The 17th century Enlightenment myth of human advancement through science, reason and rationality should have been obliterated forever by the slaughter of World War I. Europeans watched the collective suicide of a generation. The darker visions of human nature embodied in the works of Fyodor Dostoevsky, Leo Tolstoy, Thomas Hardy, Joseph Conrad and Frederick Nietzsche before the war found modern expression in the work of Sigmund Freud, James Joyce, Marcel Proust, Franz Kafka, D.H. Lawrence, Thomas Mann and Samuel Beckett, along with atonal and dissonant composers such as Igor Stravinsky and painters such as Otto Dix, George Grosz, Henri Matisse and Pablo Picasso. Human progress, these artists and writers understood, was a joke. But there were many more who enthusiastically embraced new utopian visions of progress and glory peddled by fascists and communists. These belief systems defied reality. They fetishized death. They sought unattainable utopias through violence. And empowered by science and technology, they killed millions.

Human motives often are irrational and, as Freud pointed out, contain powerful yearnings for death and self-immolation. Science and technology have empowered and amplified the ancient lusts for war, violence and death. Knowledge did not free humankind from barbarism. The civilized veneer only masked the dark, inchoate longings that plague all human societies, including our own. Freud feared the destructive power of these urges. He warned in “Civilization and Its Discontents”that if we could not regulate or contain these urges, human beings would, as the Stoics predicted, consume themselves in a vast conflagration. The future of the human race depends on naming and controlling these urges. To pretend they do not exist is to fall into self-delusion.

The breakdown of social and political control during periods of political and economic turmoil allows these urges to reign supreme. Our first inclination, Freud noted correctly, is not to love one another as brothers or sisters but to “satisfy [our] aggressiveness on [our fellow human being], to exploit his capacity for work without compensation, to use him sexually without his consent, to seize his possessions, to humiliate him, to cause him pain, to torture and to kill him.” The war in Bosnia, with rampaging Serbian militias, rape camps, torture centers, concentration camps, razed villages and mass executions, was one of numerous examples of Freud’s wisdom. At best, Freud knew, we can learn to live with, regulate and control our inner tensions and conflicts. The structure of civilized societies would always be fraught with this inner tension, he wrote, because “… man’s natural aggressive instinct, the hostility of each against all and of all against each, opposes this program of civilization.” The burden of civilization is worth it. The alternative, as Freud knew, is self-destruction.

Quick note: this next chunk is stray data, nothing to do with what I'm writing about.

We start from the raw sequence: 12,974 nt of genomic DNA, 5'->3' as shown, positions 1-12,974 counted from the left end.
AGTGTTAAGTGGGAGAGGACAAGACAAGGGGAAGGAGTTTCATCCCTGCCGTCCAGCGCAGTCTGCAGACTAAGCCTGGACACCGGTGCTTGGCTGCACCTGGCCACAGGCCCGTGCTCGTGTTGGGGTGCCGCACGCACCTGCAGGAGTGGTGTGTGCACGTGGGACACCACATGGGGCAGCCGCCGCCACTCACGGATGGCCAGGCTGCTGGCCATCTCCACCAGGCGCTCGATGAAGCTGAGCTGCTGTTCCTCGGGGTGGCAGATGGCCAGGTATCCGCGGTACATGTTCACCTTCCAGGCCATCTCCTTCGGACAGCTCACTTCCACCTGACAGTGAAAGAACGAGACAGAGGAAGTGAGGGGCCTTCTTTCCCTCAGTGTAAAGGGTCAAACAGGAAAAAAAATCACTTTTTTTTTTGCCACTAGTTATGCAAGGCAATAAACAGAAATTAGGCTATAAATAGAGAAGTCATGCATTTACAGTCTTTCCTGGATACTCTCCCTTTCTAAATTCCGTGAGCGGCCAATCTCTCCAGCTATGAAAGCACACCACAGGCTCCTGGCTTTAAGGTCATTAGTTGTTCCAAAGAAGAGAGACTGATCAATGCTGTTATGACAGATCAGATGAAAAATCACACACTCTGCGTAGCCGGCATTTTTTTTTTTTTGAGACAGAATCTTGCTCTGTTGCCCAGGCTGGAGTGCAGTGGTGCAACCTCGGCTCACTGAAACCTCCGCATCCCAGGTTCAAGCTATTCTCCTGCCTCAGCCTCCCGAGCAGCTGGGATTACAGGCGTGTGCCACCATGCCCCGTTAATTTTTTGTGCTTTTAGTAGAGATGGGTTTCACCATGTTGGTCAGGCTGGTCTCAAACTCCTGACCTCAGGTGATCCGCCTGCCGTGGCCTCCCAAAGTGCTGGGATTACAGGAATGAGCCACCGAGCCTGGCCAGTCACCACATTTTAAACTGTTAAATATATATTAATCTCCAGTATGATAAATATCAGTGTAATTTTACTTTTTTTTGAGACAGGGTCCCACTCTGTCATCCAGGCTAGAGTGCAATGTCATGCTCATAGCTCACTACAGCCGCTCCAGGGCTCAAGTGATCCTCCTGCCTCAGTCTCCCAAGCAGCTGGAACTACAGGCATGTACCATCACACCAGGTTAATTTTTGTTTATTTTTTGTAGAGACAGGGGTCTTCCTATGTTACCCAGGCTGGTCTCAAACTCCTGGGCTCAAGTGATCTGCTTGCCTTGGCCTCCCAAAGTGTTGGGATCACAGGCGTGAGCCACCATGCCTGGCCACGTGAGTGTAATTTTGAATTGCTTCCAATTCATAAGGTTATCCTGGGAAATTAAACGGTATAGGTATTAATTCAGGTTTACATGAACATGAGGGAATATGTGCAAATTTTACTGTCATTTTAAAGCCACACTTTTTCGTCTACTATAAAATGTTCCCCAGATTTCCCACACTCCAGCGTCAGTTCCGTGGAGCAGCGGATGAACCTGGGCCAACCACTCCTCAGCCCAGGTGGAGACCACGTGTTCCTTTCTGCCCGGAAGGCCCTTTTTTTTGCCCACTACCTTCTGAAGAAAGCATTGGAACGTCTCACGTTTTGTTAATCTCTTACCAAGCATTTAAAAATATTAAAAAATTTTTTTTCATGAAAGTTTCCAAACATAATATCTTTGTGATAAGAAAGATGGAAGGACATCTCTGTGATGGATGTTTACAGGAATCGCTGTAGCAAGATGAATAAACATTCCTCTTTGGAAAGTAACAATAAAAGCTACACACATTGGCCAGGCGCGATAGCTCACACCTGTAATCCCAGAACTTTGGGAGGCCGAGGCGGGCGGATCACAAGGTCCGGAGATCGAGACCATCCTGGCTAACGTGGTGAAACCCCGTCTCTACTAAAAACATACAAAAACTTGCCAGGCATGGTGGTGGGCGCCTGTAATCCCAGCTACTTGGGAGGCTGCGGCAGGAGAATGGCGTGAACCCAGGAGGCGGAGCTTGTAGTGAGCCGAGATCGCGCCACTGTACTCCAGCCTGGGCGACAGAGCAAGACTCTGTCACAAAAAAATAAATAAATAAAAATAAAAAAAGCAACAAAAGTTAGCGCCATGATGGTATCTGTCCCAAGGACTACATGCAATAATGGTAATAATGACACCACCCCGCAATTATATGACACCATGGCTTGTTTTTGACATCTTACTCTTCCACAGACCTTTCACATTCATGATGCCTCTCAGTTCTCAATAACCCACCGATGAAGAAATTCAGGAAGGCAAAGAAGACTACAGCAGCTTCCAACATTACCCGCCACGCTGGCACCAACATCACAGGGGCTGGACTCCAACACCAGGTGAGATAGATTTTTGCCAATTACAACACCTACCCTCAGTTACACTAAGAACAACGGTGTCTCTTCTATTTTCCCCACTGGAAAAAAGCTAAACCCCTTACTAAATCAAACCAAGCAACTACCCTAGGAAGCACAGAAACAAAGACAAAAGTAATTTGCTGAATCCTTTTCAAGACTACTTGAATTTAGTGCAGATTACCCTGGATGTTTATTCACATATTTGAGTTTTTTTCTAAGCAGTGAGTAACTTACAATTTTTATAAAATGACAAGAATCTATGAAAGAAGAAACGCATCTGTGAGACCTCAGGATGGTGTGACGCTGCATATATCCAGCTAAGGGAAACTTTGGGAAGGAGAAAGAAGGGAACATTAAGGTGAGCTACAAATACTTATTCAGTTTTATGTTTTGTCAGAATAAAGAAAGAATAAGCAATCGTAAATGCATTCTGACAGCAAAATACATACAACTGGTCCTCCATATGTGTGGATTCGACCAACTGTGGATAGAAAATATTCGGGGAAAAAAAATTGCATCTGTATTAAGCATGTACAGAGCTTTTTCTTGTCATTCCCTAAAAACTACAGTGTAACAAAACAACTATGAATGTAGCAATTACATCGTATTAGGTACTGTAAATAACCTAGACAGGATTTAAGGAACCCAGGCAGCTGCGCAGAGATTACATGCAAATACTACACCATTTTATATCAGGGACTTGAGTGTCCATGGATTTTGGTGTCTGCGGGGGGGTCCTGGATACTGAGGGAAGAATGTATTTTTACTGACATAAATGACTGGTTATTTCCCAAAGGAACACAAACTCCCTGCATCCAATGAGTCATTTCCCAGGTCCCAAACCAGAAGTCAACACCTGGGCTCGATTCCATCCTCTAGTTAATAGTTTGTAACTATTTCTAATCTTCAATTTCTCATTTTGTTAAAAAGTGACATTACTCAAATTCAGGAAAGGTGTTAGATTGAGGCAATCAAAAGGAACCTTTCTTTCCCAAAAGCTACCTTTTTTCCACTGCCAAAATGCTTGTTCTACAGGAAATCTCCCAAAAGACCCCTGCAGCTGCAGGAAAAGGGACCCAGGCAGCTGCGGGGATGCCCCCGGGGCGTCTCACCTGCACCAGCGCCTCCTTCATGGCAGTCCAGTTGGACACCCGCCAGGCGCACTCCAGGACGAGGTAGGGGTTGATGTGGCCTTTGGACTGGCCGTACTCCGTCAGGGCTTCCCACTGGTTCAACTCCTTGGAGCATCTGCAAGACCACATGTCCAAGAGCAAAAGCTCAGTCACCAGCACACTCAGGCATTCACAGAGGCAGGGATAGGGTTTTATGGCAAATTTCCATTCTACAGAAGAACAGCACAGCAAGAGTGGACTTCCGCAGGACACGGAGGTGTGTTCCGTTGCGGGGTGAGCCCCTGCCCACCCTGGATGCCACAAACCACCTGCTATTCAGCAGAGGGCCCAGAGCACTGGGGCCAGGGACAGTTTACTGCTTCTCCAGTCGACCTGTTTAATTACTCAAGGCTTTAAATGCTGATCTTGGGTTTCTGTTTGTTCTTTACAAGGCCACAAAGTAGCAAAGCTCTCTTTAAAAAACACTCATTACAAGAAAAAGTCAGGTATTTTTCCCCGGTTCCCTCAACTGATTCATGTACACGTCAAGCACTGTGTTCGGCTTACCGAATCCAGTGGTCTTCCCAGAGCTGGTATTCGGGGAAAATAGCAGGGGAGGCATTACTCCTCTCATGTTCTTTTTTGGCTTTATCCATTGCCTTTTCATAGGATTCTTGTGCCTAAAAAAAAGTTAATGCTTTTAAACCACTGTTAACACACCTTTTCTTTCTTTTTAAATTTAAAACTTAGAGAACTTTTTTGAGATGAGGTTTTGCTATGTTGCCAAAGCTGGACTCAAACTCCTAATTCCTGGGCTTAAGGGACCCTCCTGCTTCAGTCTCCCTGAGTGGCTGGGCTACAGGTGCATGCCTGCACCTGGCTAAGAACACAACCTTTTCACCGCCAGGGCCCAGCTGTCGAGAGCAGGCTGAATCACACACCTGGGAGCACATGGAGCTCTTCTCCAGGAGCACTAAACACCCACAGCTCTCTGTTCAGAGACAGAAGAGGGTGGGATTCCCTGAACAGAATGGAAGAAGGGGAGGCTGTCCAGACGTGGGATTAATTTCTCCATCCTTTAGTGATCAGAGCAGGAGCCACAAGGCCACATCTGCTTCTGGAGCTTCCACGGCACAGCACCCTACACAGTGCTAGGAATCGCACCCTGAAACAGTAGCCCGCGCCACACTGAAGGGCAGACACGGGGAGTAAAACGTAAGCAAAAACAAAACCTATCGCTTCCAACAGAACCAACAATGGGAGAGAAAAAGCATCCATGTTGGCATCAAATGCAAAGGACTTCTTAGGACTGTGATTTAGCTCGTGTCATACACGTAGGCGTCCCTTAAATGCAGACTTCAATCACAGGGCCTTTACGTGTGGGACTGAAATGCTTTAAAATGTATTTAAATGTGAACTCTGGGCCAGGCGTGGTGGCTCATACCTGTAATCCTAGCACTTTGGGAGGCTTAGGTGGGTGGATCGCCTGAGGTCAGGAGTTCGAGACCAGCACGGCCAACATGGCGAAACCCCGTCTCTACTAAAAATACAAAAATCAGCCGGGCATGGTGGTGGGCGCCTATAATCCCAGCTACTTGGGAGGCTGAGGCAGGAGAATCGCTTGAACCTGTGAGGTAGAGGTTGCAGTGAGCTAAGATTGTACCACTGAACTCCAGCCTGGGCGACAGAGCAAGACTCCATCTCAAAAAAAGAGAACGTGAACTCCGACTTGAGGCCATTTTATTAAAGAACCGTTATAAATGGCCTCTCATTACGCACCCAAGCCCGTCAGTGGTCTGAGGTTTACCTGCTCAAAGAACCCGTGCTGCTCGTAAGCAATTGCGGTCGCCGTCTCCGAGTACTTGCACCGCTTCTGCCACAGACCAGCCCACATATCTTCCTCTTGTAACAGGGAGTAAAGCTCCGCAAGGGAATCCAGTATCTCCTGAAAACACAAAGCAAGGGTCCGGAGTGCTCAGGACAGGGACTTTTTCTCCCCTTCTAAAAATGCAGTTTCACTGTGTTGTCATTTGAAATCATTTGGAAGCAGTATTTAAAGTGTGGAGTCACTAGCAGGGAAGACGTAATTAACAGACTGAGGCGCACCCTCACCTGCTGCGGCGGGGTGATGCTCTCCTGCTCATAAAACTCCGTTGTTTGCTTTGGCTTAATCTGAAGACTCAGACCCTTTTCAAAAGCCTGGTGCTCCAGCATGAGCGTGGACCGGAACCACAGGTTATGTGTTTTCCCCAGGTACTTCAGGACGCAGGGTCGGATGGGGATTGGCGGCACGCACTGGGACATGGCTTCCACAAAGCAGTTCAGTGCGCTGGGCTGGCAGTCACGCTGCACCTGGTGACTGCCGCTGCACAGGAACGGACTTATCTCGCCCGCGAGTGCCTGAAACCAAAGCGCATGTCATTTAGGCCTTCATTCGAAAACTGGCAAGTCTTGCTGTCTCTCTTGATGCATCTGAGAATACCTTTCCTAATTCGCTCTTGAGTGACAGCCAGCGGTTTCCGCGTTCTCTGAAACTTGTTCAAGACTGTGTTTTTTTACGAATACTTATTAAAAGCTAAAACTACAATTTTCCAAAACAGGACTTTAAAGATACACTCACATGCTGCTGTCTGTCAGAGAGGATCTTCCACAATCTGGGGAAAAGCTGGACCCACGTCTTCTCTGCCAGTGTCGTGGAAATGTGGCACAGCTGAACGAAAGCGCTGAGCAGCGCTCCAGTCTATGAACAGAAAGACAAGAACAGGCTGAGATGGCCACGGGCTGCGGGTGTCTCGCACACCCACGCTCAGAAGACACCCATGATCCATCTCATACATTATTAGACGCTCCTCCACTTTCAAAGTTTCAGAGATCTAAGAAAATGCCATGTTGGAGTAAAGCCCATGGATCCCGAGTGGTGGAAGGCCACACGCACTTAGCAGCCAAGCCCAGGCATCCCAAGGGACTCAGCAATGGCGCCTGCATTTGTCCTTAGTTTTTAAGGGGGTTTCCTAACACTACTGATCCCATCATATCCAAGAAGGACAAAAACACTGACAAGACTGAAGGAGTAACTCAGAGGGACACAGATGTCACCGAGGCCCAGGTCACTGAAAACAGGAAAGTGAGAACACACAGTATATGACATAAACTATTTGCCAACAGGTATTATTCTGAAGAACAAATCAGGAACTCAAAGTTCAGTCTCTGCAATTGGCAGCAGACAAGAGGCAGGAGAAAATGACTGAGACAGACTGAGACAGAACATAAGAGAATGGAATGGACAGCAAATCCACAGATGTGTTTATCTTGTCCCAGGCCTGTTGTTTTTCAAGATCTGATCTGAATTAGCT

A rational world, a world that will protect the ecosystem and build economies that learn to distribute wealth rather than allow a rapacious elite to hoard it, will never be handed to us by the scientists and technicians. Nearly all of them work for the enemy. Mary Shelley warned us about becoming Prometheus as we seek to defy fate and the gods in order to master life and death. Her Victor Frankenstein, when his 8-foot-tall creation made partly of body pieces from graves came to ghastly life, had the same reaction as Oppenheimer when the American scientist discovered that his bomb had incinerated Japanese schoolchildren. The scientist Victor Frankenstein watched the “dull yellow eye” of his creature open and “breathless horror and disgust” filled his heart.” Oppenheimer said after the first atomic bomb was detonated in the New Mexican desert: “I remembered the line from the Hindu scripture, the Bhagavad-Gita. Vishnu is trying to persuade the Prince that he should do his duty and to impress him takes on his multi-armed form and says, ‘Now I am become Death, the destroyer of worlds.’ I suppose we all thought that, in one way or another.” The critic Harold Bloom, in words that could be applied to Oppenheimer, called Victor Frankenstein “a moral idiot.”

All attempts to control the universe, to play God, to become the arbiters of life and death, have been carried out by moral idiots. They will relentlessly push forward, exploiting and pillaging, perfecting their terrible tools of technology and science, until their creation destroys them and us. They make the nuclear bombs. They extract oil from the tar sands. They turn the Appalachians into a wasteland to extract coal. They serve the evils of globalism and finance. They run the fossil fuel industry. They flood the atmosphere with carbon emissions, doom the seas, melt the polar ice caps, unleash the droughts and floods, the heat waves, the freak storms and hurricanes.

Now I am become Death, the destroyer of worlds.